Veg Fest breaks down misconceptions

The event aimed to raise awareness of animal cruelty and to teach about plant-based diets.
Freshmen pre-architecture majors Nathan Manske and Lanie Hei taste free samples of non-dairy soy ice cream sandwiches on Saturday at Coffman Union.
October 28, 2013

Elise Armani thinks society has made progress in understanding vegetarianism and veganism, but there’s still work to be done.

“There’s a growing understanding of vegetarian and vegan diets, but it’s nowhere where I’d like it to be,” said Armani, a University of Minnesota art and gender, women and sexuality studies freshman.

In hopes of raising public awareness of farm animal cruelty and teaching community members how to have a plant-based diet, animal rights organization Compassionate Action for Animals held its second annual Twin Cities Veg Fest on Saturday in Coffman Union.

The event drew several hundred vegetarians, vegans and omnivores alike, who learned about animal cruelty and sampled vegan and vegetarian foods.

Genetics freshman Veronica Diedrich said by attending Veg Fest, she discovered new types of food she’d never heard of, like vegan ice cream.

Diedrich, a vegetarian, said she might consider transitioning to a vegan diet once she moves out of her University residence hall. But for now, she said, it would be “nearly impossible” to find adequate vegan options in her dorm’s dining hall.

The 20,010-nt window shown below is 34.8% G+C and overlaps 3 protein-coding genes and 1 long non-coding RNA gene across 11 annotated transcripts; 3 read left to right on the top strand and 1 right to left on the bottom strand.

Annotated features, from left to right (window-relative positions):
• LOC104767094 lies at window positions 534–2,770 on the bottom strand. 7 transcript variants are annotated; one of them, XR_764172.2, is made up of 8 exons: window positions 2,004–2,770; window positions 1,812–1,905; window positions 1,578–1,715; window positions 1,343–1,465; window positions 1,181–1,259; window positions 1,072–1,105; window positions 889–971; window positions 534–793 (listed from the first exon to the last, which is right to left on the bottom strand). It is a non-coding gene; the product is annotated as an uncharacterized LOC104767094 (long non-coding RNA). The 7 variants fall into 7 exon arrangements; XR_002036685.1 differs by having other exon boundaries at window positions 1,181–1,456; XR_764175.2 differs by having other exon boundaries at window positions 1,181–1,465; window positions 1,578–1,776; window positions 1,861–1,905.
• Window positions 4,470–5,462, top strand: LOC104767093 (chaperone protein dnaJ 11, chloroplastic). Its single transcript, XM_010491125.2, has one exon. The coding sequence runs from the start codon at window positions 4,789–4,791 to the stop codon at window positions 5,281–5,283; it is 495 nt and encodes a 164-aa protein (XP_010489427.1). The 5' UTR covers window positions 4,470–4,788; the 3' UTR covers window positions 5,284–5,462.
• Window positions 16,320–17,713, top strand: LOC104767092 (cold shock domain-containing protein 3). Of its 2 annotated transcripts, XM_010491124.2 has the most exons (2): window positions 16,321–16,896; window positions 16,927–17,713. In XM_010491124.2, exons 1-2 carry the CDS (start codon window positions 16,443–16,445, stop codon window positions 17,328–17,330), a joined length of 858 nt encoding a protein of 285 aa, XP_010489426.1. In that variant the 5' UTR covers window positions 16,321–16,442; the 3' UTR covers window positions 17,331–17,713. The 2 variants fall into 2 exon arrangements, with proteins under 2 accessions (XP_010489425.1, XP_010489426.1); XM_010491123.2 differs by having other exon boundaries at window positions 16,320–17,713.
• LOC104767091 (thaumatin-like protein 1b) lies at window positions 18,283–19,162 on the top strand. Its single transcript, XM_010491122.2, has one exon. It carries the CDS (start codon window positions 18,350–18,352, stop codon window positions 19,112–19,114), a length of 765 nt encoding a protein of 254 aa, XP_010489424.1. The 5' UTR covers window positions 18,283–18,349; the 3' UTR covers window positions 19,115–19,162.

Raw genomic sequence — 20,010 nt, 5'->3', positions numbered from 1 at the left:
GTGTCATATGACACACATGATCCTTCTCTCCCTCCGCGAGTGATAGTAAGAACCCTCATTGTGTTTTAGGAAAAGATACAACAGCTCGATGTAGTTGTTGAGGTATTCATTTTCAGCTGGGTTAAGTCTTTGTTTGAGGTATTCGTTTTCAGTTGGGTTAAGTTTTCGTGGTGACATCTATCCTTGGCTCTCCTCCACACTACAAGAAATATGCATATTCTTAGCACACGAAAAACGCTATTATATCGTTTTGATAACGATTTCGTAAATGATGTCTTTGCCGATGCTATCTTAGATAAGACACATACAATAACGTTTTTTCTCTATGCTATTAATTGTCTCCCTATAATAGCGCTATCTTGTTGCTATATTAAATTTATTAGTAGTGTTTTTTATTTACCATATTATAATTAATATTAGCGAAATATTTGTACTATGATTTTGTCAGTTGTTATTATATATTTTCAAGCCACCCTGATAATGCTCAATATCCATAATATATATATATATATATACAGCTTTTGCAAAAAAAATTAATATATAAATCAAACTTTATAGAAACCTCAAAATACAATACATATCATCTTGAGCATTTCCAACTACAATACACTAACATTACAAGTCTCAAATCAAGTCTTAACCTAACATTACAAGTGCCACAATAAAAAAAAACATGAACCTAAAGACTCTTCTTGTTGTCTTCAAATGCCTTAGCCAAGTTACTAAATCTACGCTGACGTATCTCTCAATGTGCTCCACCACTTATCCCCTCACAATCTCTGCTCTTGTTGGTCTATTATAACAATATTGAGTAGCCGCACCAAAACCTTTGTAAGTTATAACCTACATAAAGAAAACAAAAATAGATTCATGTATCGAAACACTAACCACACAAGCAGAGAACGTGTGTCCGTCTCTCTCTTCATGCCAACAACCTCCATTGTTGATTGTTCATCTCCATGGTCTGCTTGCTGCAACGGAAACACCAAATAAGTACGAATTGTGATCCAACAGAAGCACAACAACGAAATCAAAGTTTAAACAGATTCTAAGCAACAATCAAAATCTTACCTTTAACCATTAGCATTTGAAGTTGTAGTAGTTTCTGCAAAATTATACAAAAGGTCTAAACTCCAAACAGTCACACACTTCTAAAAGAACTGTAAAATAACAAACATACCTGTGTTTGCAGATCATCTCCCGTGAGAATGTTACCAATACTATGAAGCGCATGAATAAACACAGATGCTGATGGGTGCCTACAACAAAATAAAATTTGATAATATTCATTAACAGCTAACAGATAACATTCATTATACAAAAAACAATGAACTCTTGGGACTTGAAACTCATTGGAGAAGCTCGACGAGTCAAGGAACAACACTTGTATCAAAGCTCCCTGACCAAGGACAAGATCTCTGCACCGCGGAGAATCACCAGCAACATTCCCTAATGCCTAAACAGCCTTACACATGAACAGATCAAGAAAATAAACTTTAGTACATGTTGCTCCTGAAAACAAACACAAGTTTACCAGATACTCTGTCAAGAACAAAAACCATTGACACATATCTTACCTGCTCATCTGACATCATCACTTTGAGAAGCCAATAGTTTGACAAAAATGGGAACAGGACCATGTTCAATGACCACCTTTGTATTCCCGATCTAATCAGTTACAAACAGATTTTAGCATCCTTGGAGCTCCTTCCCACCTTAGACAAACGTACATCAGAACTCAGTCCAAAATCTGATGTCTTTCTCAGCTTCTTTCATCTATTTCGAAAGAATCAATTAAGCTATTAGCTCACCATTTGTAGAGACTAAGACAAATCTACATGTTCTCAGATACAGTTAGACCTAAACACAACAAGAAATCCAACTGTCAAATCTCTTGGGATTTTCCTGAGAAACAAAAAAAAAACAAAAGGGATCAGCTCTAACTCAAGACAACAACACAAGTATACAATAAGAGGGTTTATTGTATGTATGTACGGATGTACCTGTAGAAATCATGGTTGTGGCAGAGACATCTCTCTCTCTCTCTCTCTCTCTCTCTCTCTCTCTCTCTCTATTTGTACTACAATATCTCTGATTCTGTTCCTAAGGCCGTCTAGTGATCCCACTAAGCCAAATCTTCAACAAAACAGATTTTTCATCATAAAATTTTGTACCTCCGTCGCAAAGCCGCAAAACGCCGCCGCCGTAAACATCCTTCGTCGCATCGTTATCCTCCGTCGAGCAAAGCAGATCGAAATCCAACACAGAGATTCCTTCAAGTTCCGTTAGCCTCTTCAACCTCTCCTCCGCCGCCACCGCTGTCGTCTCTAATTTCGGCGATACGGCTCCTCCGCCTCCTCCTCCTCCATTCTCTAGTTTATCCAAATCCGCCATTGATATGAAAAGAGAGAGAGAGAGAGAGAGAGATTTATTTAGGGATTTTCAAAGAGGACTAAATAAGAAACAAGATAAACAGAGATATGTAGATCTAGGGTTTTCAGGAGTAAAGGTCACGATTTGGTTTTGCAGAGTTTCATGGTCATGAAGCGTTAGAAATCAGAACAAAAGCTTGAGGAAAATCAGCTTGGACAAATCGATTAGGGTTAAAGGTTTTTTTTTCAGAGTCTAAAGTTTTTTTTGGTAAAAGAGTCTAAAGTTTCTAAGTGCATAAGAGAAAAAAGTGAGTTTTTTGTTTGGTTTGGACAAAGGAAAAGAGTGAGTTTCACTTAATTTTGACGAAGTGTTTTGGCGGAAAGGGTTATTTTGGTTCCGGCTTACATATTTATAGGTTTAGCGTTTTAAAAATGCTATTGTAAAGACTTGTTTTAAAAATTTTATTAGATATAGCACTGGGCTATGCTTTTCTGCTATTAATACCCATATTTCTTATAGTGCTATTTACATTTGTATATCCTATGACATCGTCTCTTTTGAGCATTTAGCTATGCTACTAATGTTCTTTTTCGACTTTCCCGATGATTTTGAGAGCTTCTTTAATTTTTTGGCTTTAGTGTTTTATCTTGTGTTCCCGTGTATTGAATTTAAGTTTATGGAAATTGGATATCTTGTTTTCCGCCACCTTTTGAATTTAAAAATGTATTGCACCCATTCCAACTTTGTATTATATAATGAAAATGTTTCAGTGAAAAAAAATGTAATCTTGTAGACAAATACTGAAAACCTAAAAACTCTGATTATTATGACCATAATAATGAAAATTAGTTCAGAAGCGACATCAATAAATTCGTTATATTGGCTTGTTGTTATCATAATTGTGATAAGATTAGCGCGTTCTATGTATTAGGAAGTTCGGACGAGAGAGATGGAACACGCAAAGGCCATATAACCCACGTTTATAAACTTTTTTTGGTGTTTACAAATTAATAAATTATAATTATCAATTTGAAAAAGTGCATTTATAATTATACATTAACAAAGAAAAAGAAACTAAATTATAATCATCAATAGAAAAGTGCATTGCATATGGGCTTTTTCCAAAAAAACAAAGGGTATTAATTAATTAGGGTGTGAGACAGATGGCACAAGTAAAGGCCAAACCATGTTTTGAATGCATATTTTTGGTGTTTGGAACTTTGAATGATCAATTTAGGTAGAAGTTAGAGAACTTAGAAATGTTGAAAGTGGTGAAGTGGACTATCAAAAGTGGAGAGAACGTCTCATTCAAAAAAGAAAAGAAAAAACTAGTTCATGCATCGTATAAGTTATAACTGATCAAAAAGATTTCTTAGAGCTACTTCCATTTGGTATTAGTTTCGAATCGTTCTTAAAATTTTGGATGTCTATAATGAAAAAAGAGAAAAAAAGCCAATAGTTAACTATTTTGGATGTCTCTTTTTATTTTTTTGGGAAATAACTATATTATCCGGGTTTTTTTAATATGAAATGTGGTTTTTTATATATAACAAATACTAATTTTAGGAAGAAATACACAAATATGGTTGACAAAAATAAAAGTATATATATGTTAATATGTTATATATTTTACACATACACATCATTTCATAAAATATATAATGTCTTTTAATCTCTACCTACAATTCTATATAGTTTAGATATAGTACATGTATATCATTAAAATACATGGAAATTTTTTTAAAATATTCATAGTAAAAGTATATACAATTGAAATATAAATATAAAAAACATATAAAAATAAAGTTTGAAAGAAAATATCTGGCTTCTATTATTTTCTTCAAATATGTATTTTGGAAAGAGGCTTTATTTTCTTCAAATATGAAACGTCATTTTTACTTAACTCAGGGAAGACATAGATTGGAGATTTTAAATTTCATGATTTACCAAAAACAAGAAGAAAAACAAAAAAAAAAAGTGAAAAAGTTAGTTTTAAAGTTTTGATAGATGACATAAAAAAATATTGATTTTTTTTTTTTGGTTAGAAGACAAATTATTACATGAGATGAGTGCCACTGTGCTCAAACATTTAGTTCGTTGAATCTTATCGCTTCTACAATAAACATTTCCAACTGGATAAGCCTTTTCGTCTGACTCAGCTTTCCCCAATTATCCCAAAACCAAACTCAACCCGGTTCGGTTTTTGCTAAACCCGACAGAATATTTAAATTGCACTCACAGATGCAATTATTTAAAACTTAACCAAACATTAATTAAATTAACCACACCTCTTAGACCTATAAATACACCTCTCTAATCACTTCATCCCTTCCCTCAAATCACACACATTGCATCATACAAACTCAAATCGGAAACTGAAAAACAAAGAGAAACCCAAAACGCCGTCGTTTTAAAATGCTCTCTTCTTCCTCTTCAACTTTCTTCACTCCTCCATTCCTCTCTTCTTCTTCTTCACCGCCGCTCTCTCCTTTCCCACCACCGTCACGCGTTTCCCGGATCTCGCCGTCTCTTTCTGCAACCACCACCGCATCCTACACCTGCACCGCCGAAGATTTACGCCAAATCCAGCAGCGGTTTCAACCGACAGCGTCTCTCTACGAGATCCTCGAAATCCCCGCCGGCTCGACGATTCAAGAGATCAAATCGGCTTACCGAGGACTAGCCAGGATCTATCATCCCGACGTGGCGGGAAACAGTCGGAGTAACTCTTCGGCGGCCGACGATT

Though vocal performance junior Joni Griffith isn’t a vegetarian, she said she’s still concerned about food sustainability. She said she attended Veg Fest to explore new food options and learn more about alternative diets.

Griffith said she thinks vegetarianism has become more prevalent and socially accepted.

“People no longer have different, negative connotations, and people from all walks of life can be vegetarians and it’s more accepted,” she said.

Unny Nambudiripad, Compassionate Action’s executive director, said college students are generally receptive to the group’s message.

“People are looking at their food choices and how their values fit in with what they’re eating,” he said. “I think students are evermore curious and knowledgeable about the cruelty of farming, so this is an opportunity to take a stand against that and make different choices.”

Raven Dreier-Farr, a management information systems sophomore and the event’s advertising coordinator, said awareness of animal cruelty and alternative diets has increased, but societal pressure can sometimes portray those causes as “too activist.”

Dreier-Farr said he hopes Veg Fest and other Compassionate Action events will change perceptions and increase awareness among students.

“I think [students] have some awareness,” he said, “but it’s not necessarily at the level we want.”

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